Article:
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Shrimp Rice Noodle Roll (Ha Cheung)

The rice noodle is delicate and tender and tastes very much like shrimp rice rolls from a dim sum restaurant because it's a recipe from NYC's 100 year old Nom Wah Restaurant. I had such a great time making and eating the shrimp rice roll recipe from The Nom Wah Cookbook by Wilson Tang and Joshua David Stein. Copyright 2020 Wilson Tang. Excerpted by permission of Ecco, an imprint of HarperCollins. 

Servings 6 rolls
Author Wilson Tang, The Nom Wah Cookbook

Ingredients

Sweet Dipping Sauce for Cheung Fun

  • ½ cup light soy sauce
  • ¾ cup dark soy sauce
  • ¾ cup sugar
  • 1 cup water
  • teaspoons oyster sauce
  • teaspoons chicken powder

Shrimp Rice Roll

  • cups rice flour
  • 3 tablespoons tapioca starch
  • 1 tablespoon wheat starch
  • 1 tablespoon potato starch
  • ½ teaspoon salt
  • cups lukewarm water
  • 1 tablespoon oil optional*
  • Neutral oil for greasing the pan (I put a couple of tablespoons in a mug with a pastry brush)
  • 36 medium (41-50 count) shrimp peeled, deveined, and patted dry**

Instructions

Make the sweet dipping sauce

  1. Heat a small saucepan to medium-low heat and add all ingredients. Stir until sugar and chicken powder are dissolved. Set aside until ready to serve atop rice rolls.

Make the Shrimp Rice Rolls

  1. Sift the rice flour, tapioca starch, wheat starch, potato starch, and salt into a large bowl. Mix in the lukewarm water, stirring until a consistency of very thin glue is reached (and the batter is smooth).

  2. Set up a steamer according to the instructions on page 10 (see note below).***
  3. When ready to cook, mix again until there are no clumps. Using a brush, generously oil a rimmed quarter sheet pan. Using a ladle, pour just as much batter in the pan as needed to form a thin, even layer. (The thinner you can keep your roll, the better.) (Sharon’s note: use about ¾ cup of batter for a 9x13 pan)
  4. After you pour the rice slurry into your pan, put 6 shrimp onto each roll, placing them 1 inch from the edges. Place the sheet pan in the steamer. Steam for 6 minutes, or until you see bubbles on top of the mixture.
  5. Carefully remove the sheet pan from the steamer and set on a work surface (it will be hot, so be prudent). Let cool for a minute or so. Then, using a bench scraper (or a thin spatula brushed with oil), start rolling the rice roll from the top of the pan away from you until folded into a loose roll. Cut in half widthwise.
  6. Brush the pan with oil again and repeat until you’ve used up all the batter.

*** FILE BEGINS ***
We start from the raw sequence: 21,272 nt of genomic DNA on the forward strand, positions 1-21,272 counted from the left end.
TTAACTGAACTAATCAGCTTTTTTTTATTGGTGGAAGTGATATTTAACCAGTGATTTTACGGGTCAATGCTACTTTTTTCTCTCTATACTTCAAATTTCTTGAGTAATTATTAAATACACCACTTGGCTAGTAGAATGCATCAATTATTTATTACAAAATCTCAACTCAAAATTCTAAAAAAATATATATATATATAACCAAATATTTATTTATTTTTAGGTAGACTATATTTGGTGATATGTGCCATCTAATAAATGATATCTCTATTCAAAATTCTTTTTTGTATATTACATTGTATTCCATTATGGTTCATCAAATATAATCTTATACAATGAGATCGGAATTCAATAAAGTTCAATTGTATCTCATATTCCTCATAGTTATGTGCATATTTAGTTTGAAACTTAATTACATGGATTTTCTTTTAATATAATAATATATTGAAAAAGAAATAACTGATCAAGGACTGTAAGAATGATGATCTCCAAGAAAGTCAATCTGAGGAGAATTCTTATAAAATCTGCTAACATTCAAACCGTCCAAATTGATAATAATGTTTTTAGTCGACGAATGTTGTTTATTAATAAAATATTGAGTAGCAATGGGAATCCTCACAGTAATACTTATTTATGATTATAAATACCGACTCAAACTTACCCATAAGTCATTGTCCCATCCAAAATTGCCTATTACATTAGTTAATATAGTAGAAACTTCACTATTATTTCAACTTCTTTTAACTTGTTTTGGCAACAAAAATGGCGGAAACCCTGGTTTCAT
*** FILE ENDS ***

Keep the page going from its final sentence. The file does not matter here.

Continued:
7. When ready to serve, briefly re-steam the rolls for 1 to 2 minutes until hot and serve with the sweet dipping sauce.

Recipe Notes

*If you notice cracks in your steamed rice rolls, I found it helpful to add 1 tablespoon of oil into the rice batter.
**The original recipe calls for 18 medium shrimps which will not be enough. You will need 36 medium shrimps, approximately 1 pound. I used 1 pound of 26-30 count large shrimps and used 4-5 shrimps per roll.
***Steam set up notes from page 10: Steaming is perhaps what sets dim sum apart from all other dumpling- loving kitchens of the world. We steam everything at Nom Wah in an industrial Vulcan steamer. At home, I recommend steaming in a wok. Steaming times vary depending on the density and size of what you are steaming. But the general setup to steam in a wok is as follows.
Fill the wok with enough water to come up to the lower rim of the steamer but not so much the waterline is above the food bed. Line the bottom of the steamer with paper or a lotus leaf or something so that the fiddly bits won’t fall through the cracks. (If steaming dumplings or bao, you won’t need to line the steamer.) Place whatever needs steaming in the basket, leaving ample room between items. Bring water to boil and steam for the desired duration. If you need more water— water tends to evaporate— add boiling, not cold water so as not to stop the steaming. If you do want to DIY it, just use a plate in a pot. All you need is tinfoil and a plate that fits in your pot. Fill a pot with 1/2 an inch of water. Then make a sort of tripod out of tinfoil by forming three golf ball– sized balls and placing them in the bottom of the pot, making sure their tops rest above the water- line. Rest the plate on the tinfoil, cover, and steam. This method is especially useful when making rice rolls, in which you’ll be using a cake pan instead of the plate. You can put anything in the steamer as long as it isn’t so small that it would tumble through the holes into the roiling waters below.